For a long time, “the region frankly did not care that much at the official level — has not cared about the Palestinian issue as they should,” Muasher said. “The gap between public and official positions has been huge.”

The recent protests, from Jordan to Morocco, have served as a “wake-up call” in the Middle East about the strength of public sympathy for the Palestinians, an Arab diplomat told The Washington Post.

“Did we expect what happened? No,” said the diplomat, who spoke on the condition of anonymity because of the sensitivity of the topic. “But there was a sense of some sort of big explosion.”

Arab leaders are keenly aware that the protests, now focused on Gaza, could unleash anger over social and economic conditions in their own countries, analysts said, just over a decade after the region was shaken by the Arab Spring.

Mohammed Thair, a 33-year-old dentist who protested near the U.S. Embassy in Baghdad on Friday, said that for years, the United States and its Western allies have been “calling for human rights.”

“They look the other way when it comes to the Palestinians,” he said. “We are not humans; we are something below,” he added. “Just numbers.”

At school in southern Lebanon, an aid stop for people fleeing conflict

The violence is already spreading beyond Gaza. Dozens have been killed in intensifying border fighting between Israel and Hezbollah militants in Lebanon. Attacks by Iranian-backed groups on U.S. bases in Iraq and Syria have injured 24 U.S. troops, according to American military officials. And Israel has bombed airports in the Syrian cities of Damascus and Aleppo.

With the threat of a widening war have come increasingly dire warnings from Arab leaders, aimed in large part at Washington, Israel’s main military backer. Jordan’s Abdullah — a staunch American ally whose country has diplomatic relations with Israel — called the Israeli air campaign against Gazacruel and unconscionable at every level” at a peace summit held in Cairo over the weekend that was attended by U.S. and European officials.

He delivered some of his remarks in English, talking about the frustration of seeing the international outrage over civilian victims of “another conflict” — a reference to Ukraine — go quiet when it comes to Palestinians in Gaza.

“Anywhere else, attacking civilian infrastructure and deliberately starving an entire population of food, water, electricity and basic necessities would be condemned,” he said.

Egypt, the most populous Arab nation, has more leverage. It controls the Rafah border crossing with Gaza and is central to any talk of creating a humanitarian corridor for fleeing Palestinians and for aid supplies to enter the enclave.

For years, Egyptian security officials have worried that Israel would one day force Gazans into northern Sinai, the so-called “three-state solution to dump the question of Palestinians onto Egypt and Jordan,” said Hanna, the Crisis Group analyst. That was seen as a distant prospect until the recent eruption.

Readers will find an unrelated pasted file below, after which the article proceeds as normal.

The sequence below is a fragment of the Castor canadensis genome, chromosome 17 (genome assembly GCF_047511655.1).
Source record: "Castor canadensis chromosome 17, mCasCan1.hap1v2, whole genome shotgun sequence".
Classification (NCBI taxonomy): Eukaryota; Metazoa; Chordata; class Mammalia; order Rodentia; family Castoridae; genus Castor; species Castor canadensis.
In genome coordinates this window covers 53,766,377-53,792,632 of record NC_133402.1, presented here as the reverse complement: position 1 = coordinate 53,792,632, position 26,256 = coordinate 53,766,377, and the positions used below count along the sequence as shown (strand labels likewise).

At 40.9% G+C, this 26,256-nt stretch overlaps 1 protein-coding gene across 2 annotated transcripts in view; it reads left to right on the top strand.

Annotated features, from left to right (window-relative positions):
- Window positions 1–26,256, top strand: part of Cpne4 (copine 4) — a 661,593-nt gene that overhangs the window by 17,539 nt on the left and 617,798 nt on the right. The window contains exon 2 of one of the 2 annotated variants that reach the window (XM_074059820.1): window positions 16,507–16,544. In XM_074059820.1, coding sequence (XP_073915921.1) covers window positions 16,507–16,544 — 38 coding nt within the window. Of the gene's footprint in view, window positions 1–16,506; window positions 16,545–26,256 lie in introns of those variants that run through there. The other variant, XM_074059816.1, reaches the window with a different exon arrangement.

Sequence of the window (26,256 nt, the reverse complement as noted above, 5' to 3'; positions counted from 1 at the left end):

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“Egypt is very concerned about transfer” of Palestinians into Sinai, Hanna added, “and whether transfer then becomes expulsion, whether by design or by reality.”

The conflict erupted so suddenly that events intended to showcase what some have called “the new Middle East” are now in limbo. Tickets are still on sale for a slew of sports and cultural events this fall, though the promotions now look surreal against the backdrop of wall-to-wall coverage of the war on Arabic-language channels.

A K-pop festival and a 50 Cent concert are among events in the Persian Gulf scheduled for the coming weeks, if security conditions permit. Saudi Arabia has begun welcoming bankers and financiers from around the world to a conference known as “Davos in the desert.” The UAE is set to host a U.N. climate summit in November.

But there have also been calls in the Arab world to boycott American brands, such as McDonald’s, underscoring the rising anger at the United States. Arab leaders have met that anger in recent days by demanding a solution to the crisis far removed from the Washington consensus, calling for an immediate cease-fire and an end to Israel’s blockade.

“We are saying enough is enough,” Tamim bin Hamad al-Thani, Qatar’s emir, told legislators this week.

“It is untenable for Israel to be given an unconditional green light and free license to kill,” he said. “Nor it is tenable to continue ignoring the reality of occupation, siege and settlement.”

Allam reported from Washington. Karen DeYoung in Washington and Mustafa Salim in Baghdad contributed to this report.